Fear City: New York vs The Mafia Review: An effective, even if rushed retelling, of an important battle
Fear City is an effective retelling of a successful endeavour of a group of people who rescued democracy from the throes of anarchy
If not for cinema, how many sitting halfway across the world from Italy and the USA would know of the Mafia? Thanks largely to cinema, the workings of the Mafia has been fed into our collective conscience. But... what about the cops that walked on the streets of New York trying to keep it safe from their tyranny? Fear City: New York vs The Mafia, a three-episode mini-series, stitches together a quick narrative about how the cops and the legal system united to bring the Mafia—the Bonanno, Colombo, Gambino, Genovese and Lucchese families—to its knees.
The true heroes in any story about the Mafia are always those who stand up against them, and Fear City tells us such a story in almost 150 minutes. The length feels insufficient when considering the kind of narration employed (archival footage, filmed reconstructions, etc...). Everything seems rushed and we are not given enough time to empathise with the hours put in by New York’s finest.
The ‘how’ of bringing the Mafia down is effectively shown. The planting of bugs to record incriminating conversations. The sifting through endless hours of conversation to find one useful statement. The unending tabs on the notorious, and the relentless pursuit, while keeping a safe distance. The weight of documentation needed to make a case stick. I wish it had made for more compelling viewing though, because the truth is, visuals of people listening to endless hours of conversation isn't exactly television gold. Alas, if only we learned more about these people sacrificing their personal lives. Save for prosecutor Rudolph Giuliani, who would go on to become the Mayor of New York, and part of US President Donald Trump’s (a small cameo of a young Trump is seen too) legal team, little is shown about the lives of the other players.
Too much time is spent in explaining how the Mafia took over New York, and almost no time in humanising the federal agents and lawyers who gave it all to bring peace back to the streets. We hear anecdotes from former Mafia members about the power they wielded, their extortion techniques, the extravagant lives they lived—champagne parties and helicopter tours—and of course, how the law finally caught up with them. “The Mafia showed the dark side of Italian immigration,” say some of the federal agents and attorneys on the case, who are Italian immigrants themselves. Such angles are not adequately explored in this mini-series. “I was told women cannot work in organised crime,” says FBI agent Charlotte Lang, who was involved in bringing down one of the biggest Mafia families. However, she comes too late into the series to give us any real sense of the challenges she faced as a cop, and a woman.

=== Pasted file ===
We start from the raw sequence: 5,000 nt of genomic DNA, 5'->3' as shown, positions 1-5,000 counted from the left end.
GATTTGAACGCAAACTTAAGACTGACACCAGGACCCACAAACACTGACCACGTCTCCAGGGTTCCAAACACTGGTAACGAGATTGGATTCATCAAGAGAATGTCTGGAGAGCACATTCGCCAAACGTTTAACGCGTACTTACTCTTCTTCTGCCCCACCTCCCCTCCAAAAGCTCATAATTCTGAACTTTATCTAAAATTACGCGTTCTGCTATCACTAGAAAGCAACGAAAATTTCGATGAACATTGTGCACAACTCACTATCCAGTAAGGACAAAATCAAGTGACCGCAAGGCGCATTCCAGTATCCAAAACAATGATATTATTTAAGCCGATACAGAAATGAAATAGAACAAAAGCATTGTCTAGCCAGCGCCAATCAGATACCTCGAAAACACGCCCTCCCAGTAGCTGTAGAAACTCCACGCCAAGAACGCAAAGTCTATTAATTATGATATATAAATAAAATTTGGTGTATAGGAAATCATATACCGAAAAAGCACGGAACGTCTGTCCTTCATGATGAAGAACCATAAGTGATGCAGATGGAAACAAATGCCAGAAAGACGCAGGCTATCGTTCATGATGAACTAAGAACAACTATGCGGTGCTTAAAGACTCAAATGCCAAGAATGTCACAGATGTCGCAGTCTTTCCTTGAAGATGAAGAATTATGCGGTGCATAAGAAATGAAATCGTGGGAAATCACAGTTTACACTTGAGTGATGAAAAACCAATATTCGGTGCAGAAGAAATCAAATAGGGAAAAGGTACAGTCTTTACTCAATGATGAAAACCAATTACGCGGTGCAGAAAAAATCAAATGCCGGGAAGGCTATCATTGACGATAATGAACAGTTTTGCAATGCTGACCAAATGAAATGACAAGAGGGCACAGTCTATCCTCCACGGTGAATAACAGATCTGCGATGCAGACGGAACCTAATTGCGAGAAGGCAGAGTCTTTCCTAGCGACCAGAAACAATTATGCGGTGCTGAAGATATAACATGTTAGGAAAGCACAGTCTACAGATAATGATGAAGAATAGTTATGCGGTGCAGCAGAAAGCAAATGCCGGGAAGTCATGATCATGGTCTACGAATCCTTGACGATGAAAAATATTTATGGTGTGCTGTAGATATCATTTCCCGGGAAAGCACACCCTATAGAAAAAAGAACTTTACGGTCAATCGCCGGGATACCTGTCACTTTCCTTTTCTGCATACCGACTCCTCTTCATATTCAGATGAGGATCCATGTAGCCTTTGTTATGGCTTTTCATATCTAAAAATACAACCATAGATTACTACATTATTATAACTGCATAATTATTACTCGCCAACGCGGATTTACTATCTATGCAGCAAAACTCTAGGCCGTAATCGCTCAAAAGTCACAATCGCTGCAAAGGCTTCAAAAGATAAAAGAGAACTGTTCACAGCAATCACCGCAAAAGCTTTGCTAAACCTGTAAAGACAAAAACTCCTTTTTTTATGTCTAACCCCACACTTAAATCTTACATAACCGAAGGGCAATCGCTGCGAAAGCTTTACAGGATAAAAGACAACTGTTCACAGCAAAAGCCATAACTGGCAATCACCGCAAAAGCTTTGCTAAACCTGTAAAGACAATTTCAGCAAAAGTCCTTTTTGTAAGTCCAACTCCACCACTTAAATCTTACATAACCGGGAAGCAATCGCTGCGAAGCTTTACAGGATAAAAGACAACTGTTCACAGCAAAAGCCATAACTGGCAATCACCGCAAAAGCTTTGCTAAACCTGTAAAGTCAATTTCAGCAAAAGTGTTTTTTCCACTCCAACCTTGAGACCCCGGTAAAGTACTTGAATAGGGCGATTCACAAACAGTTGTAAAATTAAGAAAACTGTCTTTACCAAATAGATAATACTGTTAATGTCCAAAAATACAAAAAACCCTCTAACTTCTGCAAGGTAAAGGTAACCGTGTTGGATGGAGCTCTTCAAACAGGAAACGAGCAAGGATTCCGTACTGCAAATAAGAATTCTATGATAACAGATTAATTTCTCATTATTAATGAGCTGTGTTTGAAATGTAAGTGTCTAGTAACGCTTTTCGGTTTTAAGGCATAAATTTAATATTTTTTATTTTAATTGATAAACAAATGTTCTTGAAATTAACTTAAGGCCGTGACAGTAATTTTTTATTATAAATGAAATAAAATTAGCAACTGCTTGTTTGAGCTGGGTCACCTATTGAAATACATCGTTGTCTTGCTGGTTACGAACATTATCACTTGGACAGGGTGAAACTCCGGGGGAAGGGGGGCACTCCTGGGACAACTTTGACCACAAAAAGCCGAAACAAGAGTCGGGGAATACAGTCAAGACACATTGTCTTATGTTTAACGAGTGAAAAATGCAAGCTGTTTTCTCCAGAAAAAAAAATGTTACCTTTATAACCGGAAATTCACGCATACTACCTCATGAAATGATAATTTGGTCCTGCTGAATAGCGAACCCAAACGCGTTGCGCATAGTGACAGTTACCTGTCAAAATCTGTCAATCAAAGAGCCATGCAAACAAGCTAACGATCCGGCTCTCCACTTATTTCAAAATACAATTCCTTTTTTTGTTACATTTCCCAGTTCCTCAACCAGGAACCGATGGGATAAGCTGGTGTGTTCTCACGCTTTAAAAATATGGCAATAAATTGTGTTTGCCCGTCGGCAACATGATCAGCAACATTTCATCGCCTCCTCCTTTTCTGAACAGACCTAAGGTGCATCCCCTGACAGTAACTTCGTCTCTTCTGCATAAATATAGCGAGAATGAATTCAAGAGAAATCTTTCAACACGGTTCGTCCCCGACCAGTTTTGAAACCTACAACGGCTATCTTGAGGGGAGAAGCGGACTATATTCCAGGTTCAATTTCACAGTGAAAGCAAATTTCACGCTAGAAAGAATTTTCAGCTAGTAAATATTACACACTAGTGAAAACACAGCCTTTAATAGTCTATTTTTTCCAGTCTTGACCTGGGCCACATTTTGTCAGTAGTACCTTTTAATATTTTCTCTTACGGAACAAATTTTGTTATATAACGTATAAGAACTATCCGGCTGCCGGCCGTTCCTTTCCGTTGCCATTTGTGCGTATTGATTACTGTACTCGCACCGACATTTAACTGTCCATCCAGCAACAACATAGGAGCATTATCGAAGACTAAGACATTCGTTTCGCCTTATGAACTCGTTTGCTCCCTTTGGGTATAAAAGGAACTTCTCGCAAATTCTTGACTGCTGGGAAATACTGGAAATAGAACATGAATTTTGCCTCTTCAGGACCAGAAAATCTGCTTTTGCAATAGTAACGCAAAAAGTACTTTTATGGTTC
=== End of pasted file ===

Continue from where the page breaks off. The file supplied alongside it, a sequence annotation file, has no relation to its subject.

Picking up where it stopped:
Nevertheless, the series is still an effective retelling of a group of people who rescued democracy from the throes of anarchy. Towards the end, when one of the bosses is bumped off by his rivals, one of the good guys says, “A strange bond exists between us and the Mafia. Both live by codes of honour and respect. I heard him on the mic for almost 600 hours. He was supposed to be indicted and end up in prison. He was not supposed to be dead.”
This line says it all about the decade-long fight to bring criminals to justice, a difficult fight that blurred lines between the personal and the public, between right and wrong. As the end credits roll, we are hit with the understanding that the players and the rules might have changed, but the fight, in a sense, is not over.